Figure 15: Do you want to join the program?

The next page of the installation wizard asks you to specify the server to which the SMS Provider will be installed. The SMS Provider is the component responsible for console to SCCM database communication. In Figure 16, you’ll see that I’m installing the component to the server named SCCM2012.


Figure 16: Which server will hold the SMS Provider?

In previous versions of SCCM, administrators had to make a choice between running their site in either Mixed or Native mode, with Native mode adding additional security. Native mode also required the use of a Public Key Infrastructure .PKI.. In SCCM 2012, Mixed and Native mode have been removed in favor of something a bit more flexible. Specifically, you now decide whether to use HTTP or HTTPS for client computer communication. For my purposes, I’m going to allow clients to use HTTP but make use of HTTPS if it’s available and configured. In a later part in this series, we’ll cover what’s needed to make HTTPS work.


Figure 17: Specify the mode by which SCCM clients will communicate

Configuration Manager is made up of a number of components that can be distributed across multiple servers. In the case of the SCCM 2012 installation, you’ll note that you can install two roles during the installation process – the management point role and the distribution point role.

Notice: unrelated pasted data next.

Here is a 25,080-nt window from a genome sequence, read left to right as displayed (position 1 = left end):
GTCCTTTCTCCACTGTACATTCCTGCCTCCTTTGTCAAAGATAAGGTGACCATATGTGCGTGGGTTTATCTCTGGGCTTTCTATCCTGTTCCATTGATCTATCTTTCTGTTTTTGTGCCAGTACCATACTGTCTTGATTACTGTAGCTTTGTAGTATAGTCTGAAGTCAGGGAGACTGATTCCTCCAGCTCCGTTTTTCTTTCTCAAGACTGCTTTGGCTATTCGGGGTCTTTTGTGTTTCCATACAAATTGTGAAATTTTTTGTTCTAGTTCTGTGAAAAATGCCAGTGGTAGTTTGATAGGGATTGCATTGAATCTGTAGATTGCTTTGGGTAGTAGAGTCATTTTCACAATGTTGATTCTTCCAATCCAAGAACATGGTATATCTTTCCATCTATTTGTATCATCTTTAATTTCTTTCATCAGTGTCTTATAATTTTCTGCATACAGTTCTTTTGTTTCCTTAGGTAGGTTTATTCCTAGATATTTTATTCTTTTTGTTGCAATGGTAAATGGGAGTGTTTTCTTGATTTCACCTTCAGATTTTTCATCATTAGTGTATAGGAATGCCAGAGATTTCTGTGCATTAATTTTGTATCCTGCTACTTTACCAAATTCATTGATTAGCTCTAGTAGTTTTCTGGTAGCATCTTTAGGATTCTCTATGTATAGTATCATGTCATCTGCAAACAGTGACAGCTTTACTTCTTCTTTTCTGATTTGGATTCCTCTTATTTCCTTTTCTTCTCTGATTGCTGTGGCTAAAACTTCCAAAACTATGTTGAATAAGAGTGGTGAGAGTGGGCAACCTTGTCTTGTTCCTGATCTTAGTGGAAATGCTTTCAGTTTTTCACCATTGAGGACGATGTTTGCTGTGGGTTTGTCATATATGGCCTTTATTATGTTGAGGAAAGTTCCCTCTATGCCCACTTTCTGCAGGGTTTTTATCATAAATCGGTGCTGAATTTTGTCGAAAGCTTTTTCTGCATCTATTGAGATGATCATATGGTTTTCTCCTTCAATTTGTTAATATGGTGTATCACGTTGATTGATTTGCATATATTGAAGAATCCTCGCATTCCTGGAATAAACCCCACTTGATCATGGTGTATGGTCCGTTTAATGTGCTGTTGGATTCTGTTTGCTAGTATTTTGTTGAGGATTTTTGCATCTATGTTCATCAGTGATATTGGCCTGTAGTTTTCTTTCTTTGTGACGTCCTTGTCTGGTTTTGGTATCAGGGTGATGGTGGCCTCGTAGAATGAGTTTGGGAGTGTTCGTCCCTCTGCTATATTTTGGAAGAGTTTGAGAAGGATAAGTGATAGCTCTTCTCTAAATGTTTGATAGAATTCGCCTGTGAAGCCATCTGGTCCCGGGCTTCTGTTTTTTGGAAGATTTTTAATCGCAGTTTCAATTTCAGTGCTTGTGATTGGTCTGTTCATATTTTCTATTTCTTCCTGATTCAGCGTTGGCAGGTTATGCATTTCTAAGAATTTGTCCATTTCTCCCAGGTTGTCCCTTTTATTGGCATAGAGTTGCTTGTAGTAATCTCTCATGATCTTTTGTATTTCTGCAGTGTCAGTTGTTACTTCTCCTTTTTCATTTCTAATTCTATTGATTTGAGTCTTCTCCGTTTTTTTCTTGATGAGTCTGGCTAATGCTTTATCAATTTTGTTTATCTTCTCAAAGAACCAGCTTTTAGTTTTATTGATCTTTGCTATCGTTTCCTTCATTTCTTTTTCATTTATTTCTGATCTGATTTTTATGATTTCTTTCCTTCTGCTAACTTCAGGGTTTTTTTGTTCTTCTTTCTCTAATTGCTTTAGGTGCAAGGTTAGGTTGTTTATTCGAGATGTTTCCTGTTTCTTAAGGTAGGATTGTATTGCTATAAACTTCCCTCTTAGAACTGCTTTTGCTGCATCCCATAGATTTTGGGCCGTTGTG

The management point role acts as the intermediary between SCCM clients and the SCCM site server. The distribution point role is used to store packages that are then distributed out to clients.

On the screen shown in Figure 18, you’ll see that I’ve decided to install both roles on the server named SCCM2012 and configured both services to communicate using HTTP.


Figure 18: Do you want to install these two site system roles?

On the Settings Summary page .Figure 19., the installer follows up with a summary of all of the selections you’ve made throughout the process. Review your selections and click the Next button to continue.


Figure 19: Here's your installation summary page

Once you’ve reviewed your settings, the installer reviews your system to ensure that it meets all of the requirements. If your system has warnings or errors, you will be notified so that action can be taken, if necessary.

When you’re done, you’re told that the process was successful .hopefully!.. At this stage, you also have the option to launch the console right after the installation is complete.


Figure 20: The installation is complete

Summary

At this point, your new SCCM 2012 installation is complete and you’re able to start investigating the new features and the console, which is exactly what we’ll be doing in the next part of this article series.

If you would like to read the other parts in this article series please go to: